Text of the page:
Our New Turn Meter

It’s Saturday evening and for this DotO Update Blog I want to tell you all about our new Turn Meter! Since our game is turn-based it is super important to know when your turn is coming up and when the enemies are going to be attacking you.

We originally had little bars under everyone that would fill up based on some weird equation that we grabbed online. It really didn’t work. You couldn’t tell who was going when or how fast the bars would fill up. And you couldn’t tell what your Dexterity was doing for you. It was impossible to know how much Dexterity your character needed to outspeed the Glubs.

We needed a new turn calculation and a way to show it. I got to brainstorming and came up with the idea of a “Tetris Style” meter. In Tetris, they tell you the upcoming block and in some versions I’ve played, they’ll show you the next five blocks. So I wanted a meter that would scroll each turn and show you the upcoming attackers.

I passed this idea on to Kel and he ran with it. Now, in our new build of the game, Prototype 4, we have a functioning turn meter that feels very clean and intuitive. I actually recorded a video of it in action yesterday, so you may want to check that out…

Dungeons of the Obelisk: Prototype 4 (Part 1)

And now that you’ve seen it in action, you may be asking, “But Joe, how do you determine the turn order?”

Well, my friend, you’ve come to the right place. I’m going to let you into a bit of our Design Document and show you exactly what I gave Kel to work with. For the rest of this blog, you’ll get the nitty-gritty detail on how we determine turns in Dungeons of the Obelisk. At least for right now, it’s always subject to change. You know how it is. (But I really don’t want to have to change it.)

First, we go into our battle and need to know how big our turn bar should be. We may not show this bar anymore, but this is how it works in the background. We use the highest Dexterity among participants of the battle for the bar size. So say the Player Character is fighting 2 Glubs. PC has 10 Dex and the Glubs have 3 and 6 Dex respectively. Each set of turns is called a cycle.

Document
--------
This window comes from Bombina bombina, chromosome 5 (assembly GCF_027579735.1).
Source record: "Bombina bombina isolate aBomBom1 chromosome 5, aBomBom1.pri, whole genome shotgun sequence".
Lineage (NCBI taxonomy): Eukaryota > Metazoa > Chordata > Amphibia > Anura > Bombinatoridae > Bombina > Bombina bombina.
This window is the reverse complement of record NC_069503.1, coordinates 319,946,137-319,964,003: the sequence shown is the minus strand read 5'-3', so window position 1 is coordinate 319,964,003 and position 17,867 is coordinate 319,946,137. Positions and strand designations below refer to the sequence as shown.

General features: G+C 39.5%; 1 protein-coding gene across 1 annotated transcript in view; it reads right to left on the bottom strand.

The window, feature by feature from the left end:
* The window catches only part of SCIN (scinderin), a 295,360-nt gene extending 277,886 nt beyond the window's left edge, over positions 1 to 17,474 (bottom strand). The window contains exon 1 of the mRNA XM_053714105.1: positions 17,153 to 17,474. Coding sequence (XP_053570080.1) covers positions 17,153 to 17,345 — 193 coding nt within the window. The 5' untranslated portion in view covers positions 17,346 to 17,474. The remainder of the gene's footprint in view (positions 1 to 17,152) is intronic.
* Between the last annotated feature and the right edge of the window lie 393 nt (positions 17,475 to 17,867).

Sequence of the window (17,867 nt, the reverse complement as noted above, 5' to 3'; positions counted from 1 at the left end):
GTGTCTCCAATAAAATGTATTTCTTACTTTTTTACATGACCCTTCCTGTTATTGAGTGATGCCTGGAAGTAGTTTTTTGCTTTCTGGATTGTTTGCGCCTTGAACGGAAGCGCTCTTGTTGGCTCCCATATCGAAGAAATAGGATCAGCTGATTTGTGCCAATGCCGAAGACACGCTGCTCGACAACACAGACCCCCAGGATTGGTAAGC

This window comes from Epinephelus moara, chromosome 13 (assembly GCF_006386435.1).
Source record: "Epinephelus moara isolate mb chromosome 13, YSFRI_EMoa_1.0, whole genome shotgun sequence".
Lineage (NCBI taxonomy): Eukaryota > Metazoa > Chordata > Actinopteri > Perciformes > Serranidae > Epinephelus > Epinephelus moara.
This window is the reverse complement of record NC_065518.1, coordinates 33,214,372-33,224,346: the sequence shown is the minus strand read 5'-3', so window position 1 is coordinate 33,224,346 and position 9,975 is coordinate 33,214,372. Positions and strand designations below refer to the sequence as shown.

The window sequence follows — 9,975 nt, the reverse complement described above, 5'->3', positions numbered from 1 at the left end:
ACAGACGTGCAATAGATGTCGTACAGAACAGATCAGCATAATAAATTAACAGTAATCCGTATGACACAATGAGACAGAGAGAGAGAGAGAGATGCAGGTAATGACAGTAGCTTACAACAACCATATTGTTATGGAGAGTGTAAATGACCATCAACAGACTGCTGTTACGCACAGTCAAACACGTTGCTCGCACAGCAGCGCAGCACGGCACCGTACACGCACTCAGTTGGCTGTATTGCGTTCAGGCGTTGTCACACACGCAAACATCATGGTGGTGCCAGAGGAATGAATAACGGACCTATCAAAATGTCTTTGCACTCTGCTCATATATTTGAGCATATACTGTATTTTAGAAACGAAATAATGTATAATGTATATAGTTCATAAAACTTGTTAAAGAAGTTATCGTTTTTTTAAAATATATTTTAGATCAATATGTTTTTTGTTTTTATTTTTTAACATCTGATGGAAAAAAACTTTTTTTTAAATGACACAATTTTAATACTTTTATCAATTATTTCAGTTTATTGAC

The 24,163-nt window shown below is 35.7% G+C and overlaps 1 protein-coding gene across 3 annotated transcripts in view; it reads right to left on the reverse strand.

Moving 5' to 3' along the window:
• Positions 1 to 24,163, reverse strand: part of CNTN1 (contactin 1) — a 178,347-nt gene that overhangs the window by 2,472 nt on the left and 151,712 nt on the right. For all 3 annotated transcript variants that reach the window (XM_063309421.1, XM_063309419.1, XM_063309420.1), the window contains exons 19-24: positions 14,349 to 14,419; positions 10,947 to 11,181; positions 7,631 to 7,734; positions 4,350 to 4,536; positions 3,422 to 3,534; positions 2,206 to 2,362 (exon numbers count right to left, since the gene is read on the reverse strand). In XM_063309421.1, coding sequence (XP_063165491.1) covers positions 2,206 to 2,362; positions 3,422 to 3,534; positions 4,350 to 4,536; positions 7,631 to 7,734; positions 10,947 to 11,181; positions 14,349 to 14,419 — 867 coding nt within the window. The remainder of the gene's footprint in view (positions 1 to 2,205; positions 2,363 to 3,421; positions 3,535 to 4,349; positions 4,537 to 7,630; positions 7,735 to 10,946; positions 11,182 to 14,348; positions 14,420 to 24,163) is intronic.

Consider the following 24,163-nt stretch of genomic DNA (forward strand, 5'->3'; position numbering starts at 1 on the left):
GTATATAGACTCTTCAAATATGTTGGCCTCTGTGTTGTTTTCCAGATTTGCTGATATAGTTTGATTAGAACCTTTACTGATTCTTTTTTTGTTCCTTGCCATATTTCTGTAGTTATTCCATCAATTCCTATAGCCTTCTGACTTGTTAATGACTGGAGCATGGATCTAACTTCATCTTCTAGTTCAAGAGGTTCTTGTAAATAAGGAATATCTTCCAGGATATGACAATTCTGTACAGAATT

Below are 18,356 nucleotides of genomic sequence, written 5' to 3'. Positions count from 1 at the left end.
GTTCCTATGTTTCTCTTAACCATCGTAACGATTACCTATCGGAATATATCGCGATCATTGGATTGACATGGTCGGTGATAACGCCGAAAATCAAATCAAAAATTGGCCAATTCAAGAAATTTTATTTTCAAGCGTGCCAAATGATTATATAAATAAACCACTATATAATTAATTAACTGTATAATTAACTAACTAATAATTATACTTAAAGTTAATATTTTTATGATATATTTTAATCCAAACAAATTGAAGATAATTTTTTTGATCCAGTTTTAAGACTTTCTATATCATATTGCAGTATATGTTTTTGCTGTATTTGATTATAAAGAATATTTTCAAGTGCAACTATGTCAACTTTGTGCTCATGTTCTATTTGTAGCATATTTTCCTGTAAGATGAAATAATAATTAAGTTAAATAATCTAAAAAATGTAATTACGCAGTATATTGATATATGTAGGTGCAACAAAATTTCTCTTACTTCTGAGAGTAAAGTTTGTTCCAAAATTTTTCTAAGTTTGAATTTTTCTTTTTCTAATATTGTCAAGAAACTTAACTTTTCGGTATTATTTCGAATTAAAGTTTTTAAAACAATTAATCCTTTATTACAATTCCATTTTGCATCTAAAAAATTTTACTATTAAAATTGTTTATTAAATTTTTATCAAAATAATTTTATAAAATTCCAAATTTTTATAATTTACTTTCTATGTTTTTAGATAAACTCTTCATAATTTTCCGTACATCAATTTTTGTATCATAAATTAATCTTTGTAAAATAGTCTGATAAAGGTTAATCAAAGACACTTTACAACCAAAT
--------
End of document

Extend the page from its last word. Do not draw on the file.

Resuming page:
• Cycle 1: 
    • PC gains 10 on its bar because its Dex is 10, and its bar is now full. 
    • Glub1 gains 3.
    • Glub2 gains 6. 
    • Because the PC filled the bar, they now attack and reset the bar to 0.
  • Cycle 2: 
    • PC gains 10 and its bar is full. 
    • Glub1 gains 3 and is at 6. 
    • Glub2 gains 6 and is now at 12. 
    • Both PC and Glub2 filled their bars so they both get to attack this Cycle. Glub2 is fuller than PC so Glub2 attacks first, followed by PC. 
    • PC resets to 0. Glub2 resets but is at 2, because they had 12 and reset the 10.
  • Cycle 3: 
    • PC gains 10 and its bar is full. 
    • Glub1 gains 3 and is at 9. 
    • Glub 2 gains 6 and is at 8. 
    • The PC attacks and resets to 0.
  • Cycle 4: 
    • PC gains 10 and its bar is full. 
    • Glub1 gains 3 and is at 12. 
    • Glub2 gains 6 and is now at 14. 
    • Attack order is now 14, 12, 10. Or Glub2, Glub1, PC. 
    • Everyone resets their bar because they all attacked. PC is at 0, Glub1 is at 2. Glub2 is at 4.
  • Cycle 5: 
    • PC gains 10 and its bar is full. 
    • Glub1 gains 3 and is at 5. 
    • Glub2 gains 6 and is at 10. 
    • Both PC and Glub2 are now tied at 10 and should attack. PC goes first because their Dex is higher.

Only other situation that is not represented in the above example, is if two or more characters have the exact same Dex. If we had an example where a PC was battling a Glub with the exact same Dexterity, they would both attack every cycle and their turn order would be decided randomly between them.

And there you have it! More than you ever wanted to know about Turn Order. Thanks so much for reading and if you have any questions, join our Discord Server and feel free to ask me!

Executive Prime